Data from: Sockeye salmon repatriation leads to population re-establishment and rapid introgression with native kokanee

Andrew J. Veale & Michael A. Russello
Re-establishing salmonid populations to areas historically occupied has substantial potential for conservation gains, however, such interventions also risk negatively impacting native resident stocks. Here, we assessed the success of the hatchery-assisted reintroduction of anadromous sockeye salmon (Oncorhynchus nerka) into Skaha Lake, British Columbia, Canada, and evaluated the genetic consequences for native kokanee, a freshwater-obligate ecotype, using single nucleotide polymorphism genotypic data collected from reference samples of spawning Okanagan River sockeye and Skaha Lake kokanee pre-sockeye...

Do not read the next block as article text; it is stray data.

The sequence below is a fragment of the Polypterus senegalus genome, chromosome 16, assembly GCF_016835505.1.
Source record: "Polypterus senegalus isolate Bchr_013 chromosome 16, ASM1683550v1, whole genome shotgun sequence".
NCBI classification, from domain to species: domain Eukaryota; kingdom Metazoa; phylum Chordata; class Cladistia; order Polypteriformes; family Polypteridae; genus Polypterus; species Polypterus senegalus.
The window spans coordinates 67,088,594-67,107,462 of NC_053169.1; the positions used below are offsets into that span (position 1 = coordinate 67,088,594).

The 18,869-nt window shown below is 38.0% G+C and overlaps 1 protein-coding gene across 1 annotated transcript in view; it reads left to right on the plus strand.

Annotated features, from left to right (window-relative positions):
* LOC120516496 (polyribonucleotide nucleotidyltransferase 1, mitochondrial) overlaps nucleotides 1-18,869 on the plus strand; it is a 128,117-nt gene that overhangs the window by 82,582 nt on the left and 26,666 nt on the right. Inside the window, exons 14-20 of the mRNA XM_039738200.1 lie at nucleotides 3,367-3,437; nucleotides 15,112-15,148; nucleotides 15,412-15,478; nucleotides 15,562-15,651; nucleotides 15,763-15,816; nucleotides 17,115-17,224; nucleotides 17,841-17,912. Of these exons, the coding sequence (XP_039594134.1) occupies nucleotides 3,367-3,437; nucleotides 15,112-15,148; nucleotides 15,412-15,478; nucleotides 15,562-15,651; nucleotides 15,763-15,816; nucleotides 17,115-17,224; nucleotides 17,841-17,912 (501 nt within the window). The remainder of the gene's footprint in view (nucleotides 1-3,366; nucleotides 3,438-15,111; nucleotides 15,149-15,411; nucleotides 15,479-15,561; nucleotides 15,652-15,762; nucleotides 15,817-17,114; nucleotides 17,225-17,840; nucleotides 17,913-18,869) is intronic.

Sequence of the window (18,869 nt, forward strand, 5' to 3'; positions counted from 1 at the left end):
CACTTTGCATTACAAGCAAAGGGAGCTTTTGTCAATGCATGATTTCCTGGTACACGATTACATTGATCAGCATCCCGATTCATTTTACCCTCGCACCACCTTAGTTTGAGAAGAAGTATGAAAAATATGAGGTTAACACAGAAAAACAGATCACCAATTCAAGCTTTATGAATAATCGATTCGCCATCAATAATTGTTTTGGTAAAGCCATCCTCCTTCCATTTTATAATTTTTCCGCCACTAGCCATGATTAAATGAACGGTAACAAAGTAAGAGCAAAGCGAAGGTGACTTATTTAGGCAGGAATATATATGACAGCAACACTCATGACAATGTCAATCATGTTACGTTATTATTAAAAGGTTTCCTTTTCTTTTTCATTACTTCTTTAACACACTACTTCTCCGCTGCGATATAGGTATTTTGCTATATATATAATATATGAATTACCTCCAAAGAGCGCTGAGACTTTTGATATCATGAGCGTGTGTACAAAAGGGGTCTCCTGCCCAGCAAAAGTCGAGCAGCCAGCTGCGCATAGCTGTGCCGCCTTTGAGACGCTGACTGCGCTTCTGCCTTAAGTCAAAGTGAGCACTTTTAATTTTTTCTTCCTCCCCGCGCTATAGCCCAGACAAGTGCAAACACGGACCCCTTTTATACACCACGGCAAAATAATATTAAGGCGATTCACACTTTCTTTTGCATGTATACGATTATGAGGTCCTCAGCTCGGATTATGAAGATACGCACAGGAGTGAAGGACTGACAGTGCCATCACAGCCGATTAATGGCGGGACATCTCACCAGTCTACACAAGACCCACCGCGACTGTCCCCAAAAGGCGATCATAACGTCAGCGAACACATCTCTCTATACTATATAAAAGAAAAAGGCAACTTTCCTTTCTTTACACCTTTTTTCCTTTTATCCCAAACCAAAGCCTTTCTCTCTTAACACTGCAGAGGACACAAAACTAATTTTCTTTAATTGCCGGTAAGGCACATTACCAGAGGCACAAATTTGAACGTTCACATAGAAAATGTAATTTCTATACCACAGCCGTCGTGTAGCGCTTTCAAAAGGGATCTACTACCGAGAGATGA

Data from: Social evolution in structured populations

Florence Débarre, Christoph Hauert & Michael Doebeli
Understanding the evolution of social behaviours such as altruism and spite is a long-standing problem that has generated thousands of articles and heated debates. Previous theoretical studies showed that whether altruism and spite evolve may be contingent on seemingly artificial model features, such as which rule is chosen to update the population (e.g., Birth-Death or Death-Birth), and whether the benefits and costs of sociality affect fecundity or survival. Here we unify these features in a...

Data from: Jerzego, a new hisponine jumping spider from Borneo (Araneae: Salticidae)

Wayne P. Maddison & Edyta K. Piascik
A new genus and species of hisponine jumping spider from Sarawak, Jerzego corticicola Maddison sp. nov. are described, representing one of the few hisponine jumping spiders known from Asia, and the only whose male is known. Although similar to the primarily-Madagascan genus Hispo in having an elongate and flat body, sequences of 28s and 16sND1 genes indicate that Jerzego is most closely related to Massagris and Tomomingi, a result consistent with morphology. Females of Jerzego...